- Entourage 2008 is better than 2004. It’s faster, cleaner and stalls less often when syncing my Hotmail. Enough said. Way to go Microsoft.
OK, that’s the good stuff out of the way, now the bad stuff.
- No Visual Basic. WTF?
Excuse me? But HTF am I supposed to run my spreadsheets without Visual Basic? Don’t give me some cock and bull story about “Applescript is the standard script on the Mac, so we changed to Applescript.”
Since when have you ever cared about standards, Microsoft?
Put VB back in and we’ll talk some more.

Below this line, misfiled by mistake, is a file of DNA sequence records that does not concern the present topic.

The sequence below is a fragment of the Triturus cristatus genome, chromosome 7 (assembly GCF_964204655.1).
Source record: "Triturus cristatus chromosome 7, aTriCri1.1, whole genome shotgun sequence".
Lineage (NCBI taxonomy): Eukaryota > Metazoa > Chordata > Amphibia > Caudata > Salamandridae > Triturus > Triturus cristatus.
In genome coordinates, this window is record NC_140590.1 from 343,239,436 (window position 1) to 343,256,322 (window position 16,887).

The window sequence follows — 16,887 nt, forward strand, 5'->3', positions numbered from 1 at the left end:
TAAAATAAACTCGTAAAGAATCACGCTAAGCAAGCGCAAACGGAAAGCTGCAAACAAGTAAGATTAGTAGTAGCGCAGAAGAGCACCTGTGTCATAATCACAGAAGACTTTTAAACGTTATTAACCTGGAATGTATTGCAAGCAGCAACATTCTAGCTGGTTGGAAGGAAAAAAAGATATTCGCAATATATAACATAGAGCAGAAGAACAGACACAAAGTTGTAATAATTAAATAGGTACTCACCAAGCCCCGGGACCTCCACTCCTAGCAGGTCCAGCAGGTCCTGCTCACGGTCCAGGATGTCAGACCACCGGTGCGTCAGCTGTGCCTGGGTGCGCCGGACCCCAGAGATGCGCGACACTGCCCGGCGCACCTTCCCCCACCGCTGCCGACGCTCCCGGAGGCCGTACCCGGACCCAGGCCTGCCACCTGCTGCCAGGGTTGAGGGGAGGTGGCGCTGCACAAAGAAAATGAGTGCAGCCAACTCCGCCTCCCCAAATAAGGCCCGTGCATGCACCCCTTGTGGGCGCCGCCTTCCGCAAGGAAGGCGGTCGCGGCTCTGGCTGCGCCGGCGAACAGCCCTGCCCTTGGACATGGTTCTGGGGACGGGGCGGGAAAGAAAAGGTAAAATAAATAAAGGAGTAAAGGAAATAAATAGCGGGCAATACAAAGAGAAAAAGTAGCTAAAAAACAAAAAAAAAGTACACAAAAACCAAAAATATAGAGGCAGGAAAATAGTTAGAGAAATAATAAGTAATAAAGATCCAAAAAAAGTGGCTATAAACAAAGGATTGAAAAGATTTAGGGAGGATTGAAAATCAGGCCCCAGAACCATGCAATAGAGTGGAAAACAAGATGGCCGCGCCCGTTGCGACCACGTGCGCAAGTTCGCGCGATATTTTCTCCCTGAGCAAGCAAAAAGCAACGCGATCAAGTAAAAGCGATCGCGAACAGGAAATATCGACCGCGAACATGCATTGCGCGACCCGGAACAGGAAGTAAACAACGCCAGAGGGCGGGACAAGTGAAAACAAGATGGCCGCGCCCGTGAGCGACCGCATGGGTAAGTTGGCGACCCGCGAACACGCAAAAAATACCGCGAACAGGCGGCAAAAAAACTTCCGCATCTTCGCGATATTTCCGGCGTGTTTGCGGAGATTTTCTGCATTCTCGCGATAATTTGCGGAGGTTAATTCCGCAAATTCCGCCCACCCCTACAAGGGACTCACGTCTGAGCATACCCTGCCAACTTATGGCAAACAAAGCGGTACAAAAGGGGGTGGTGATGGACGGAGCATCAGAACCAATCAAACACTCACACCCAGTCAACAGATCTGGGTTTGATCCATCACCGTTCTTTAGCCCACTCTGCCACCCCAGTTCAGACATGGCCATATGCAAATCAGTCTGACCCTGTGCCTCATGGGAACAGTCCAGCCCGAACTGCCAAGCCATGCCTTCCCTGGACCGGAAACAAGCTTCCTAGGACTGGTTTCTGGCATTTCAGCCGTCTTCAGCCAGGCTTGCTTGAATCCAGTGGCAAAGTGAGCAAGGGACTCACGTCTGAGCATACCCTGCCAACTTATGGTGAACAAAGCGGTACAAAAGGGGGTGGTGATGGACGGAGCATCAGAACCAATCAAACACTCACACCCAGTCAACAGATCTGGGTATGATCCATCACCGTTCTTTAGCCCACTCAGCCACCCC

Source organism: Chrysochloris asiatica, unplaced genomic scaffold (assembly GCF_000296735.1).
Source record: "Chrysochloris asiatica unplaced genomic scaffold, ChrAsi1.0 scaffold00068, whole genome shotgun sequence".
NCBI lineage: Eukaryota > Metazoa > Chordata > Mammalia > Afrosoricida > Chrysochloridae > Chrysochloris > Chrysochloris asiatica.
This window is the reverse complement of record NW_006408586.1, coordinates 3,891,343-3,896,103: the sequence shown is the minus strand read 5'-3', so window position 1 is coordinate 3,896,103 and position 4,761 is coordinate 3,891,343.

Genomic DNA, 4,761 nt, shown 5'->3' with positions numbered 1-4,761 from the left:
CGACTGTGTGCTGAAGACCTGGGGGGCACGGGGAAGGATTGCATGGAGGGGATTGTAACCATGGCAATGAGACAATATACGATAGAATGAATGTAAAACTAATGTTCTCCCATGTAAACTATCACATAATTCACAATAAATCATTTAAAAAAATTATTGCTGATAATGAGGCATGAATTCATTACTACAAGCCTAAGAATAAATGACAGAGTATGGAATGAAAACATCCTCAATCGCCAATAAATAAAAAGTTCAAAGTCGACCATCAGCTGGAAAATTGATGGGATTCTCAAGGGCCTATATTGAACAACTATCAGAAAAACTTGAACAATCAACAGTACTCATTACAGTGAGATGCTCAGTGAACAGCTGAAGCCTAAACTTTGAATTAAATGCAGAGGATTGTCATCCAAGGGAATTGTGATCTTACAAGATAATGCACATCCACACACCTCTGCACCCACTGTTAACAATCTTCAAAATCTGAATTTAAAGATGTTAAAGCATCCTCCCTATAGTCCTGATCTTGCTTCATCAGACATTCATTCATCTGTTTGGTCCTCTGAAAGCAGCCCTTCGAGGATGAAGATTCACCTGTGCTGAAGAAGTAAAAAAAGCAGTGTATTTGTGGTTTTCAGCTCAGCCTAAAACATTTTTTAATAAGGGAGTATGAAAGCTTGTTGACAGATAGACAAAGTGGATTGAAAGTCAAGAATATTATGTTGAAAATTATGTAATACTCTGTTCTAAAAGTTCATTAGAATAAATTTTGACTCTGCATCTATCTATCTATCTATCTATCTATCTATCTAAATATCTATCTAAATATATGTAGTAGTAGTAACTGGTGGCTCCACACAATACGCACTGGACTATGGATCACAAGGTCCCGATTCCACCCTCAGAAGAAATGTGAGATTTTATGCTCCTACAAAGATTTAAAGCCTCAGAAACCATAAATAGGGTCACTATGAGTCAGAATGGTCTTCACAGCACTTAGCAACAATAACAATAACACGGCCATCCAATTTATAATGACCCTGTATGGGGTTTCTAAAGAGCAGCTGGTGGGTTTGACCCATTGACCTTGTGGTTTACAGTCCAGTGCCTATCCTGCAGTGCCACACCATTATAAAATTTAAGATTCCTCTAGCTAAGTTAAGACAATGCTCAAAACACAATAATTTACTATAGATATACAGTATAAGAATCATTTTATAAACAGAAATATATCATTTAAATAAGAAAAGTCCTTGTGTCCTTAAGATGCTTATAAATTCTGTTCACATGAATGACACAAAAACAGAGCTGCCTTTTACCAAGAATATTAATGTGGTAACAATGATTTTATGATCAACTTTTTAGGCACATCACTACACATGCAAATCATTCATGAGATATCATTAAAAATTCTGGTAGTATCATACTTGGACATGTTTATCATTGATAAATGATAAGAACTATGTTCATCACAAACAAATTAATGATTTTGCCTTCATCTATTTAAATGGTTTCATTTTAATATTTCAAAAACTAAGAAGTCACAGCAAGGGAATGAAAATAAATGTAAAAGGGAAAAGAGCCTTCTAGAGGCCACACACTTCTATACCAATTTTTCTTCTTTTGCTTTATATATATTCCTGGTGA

- Less stable than Naomi Campbell
Excel crashed twice last night, in three hours. That’s just a joke. It would stall for a second and vanish without a trace. And not just last night, but often.
- It’s fat, flabby and slow
Why is it that my copy of Office 2004 running in emulation on an Intel Mac is faster than Office 2008 running native (bar the aforementioned scrolling) on the same machine?
Excel 2004 takes less than 10 seconds to boot, Excel 2008 takes almost twice as long! Come on! This is not acceptable. This is native code and it’s being trounced by emulated code!
Now, it may run faster, but what am I doing that needs the speed? It’s not like I’m running any cunning VB scripts… ’cause they removed it! And who in their right mind is going to develop ultracomplex Applescript macros when Microsoft themselves said they’re going to put VB back in in the next release…